The University of Manitoba has been using the SEEQ instrument as the tool of choice to collect feedback from students on courses and course instruction. UMFA would like to know: do UMFA members gain any feedback from the SEEQs that is of real academic value?
Do you think that the SEEQs provide constructive, formative feedback on your teaching practices? Do you generally receive informative written student comments? Do you receive comments that pertain to aspects other than your teaching practices (these can be positive or negative, like comments on how you look or dress)? Did you receive discriminatory comments that are personal, sexist, racist, or that have an ethnocentric bias? What kind of feedback would assist you to improve your courses? Do you perceive that summary scores are considered equitably in tenure and promotion decisions?
As the university is gearing up to have the Senate Committee on Instruction and Evaluation review the SEEQ instrument, UMFA has established an ad-hoc committee to make a submission to be included in this review. We need member feedback to inform our submission.
In addition to the above, we would also like to hear your thoughts on the following:
Privacy: SEEQ scores are made available to the student population. Do you feel it is reasonable and justifiable to distribute this information?
Harassment: Are written student comments respectful? Have you ever received written SEEQ comments that are harassing and that might show bias on the part of your students? If so, what has been the nature of these comments and have they had negative effects on your experience as an instructor/professor and employee? If you still have copies of harassing or otherwise inappropriate comments, we’d like to see them so we can fully impress on the Senate Committee the extent and nature of the problem.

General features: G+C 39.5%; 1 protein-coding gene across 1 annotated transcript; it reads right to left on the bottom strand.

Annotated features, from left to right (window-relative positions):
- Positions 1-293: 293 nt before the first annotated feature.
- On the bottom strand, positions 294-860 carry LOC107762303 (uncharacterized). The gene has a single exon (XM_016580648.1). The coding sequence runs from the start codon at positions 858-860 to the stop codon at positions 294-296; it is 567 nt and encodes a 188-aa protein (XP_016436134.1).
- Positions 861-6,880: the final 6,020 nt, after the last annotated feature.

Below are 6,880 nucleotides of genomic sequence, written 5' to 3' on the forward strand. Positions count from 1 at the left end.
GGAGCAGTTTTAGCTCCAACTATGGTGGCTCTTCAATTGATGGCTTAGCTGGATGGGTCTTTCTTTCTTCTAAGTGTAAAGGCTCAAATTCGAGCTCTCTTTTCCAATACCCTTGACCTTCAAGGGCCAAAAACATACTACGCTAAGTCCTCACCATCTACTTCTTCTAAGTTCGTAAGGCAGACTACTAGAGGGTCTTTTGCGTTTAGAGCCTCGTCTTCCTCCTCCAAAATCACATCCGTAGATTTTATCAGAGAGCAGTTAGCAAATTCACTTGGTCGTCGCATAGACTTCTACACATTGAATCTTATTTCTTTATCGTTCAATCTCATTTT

Teaching Dossier: Have you ever been encouraged by your Dean or Director to start or maintain a Teaching Dossier? What do you keep in it? Has it helped you improve the effectiveness of your teaching?
Thinking of Retiring Soon and you are 58 or over?
The date to give notice of your retirement and participate in the retirement allowance program is December 31. The details of the retirement allowance program are found in Appendix F of the collective agreement-the program provides a retirement allowance of $20,000 to $100,000 if you provide irrevocable notice to retire. The amount of the allowance depends on your age at retirement and the number of years’ notice you provide.
If you are thinking of retiring, we encourage you to contact the pension benefits office and request a statement of retirement benefits. This statement, which is provided upon request, gives you information about your expected monthly pension given your exact age at retirement, and an estimate of the lump sum payment you would receive if you choose to take your money out of the UM plan. Since it takes up to six weeks for the pension office to generate your statement, please contact them as soon as possible.
Contact information is below.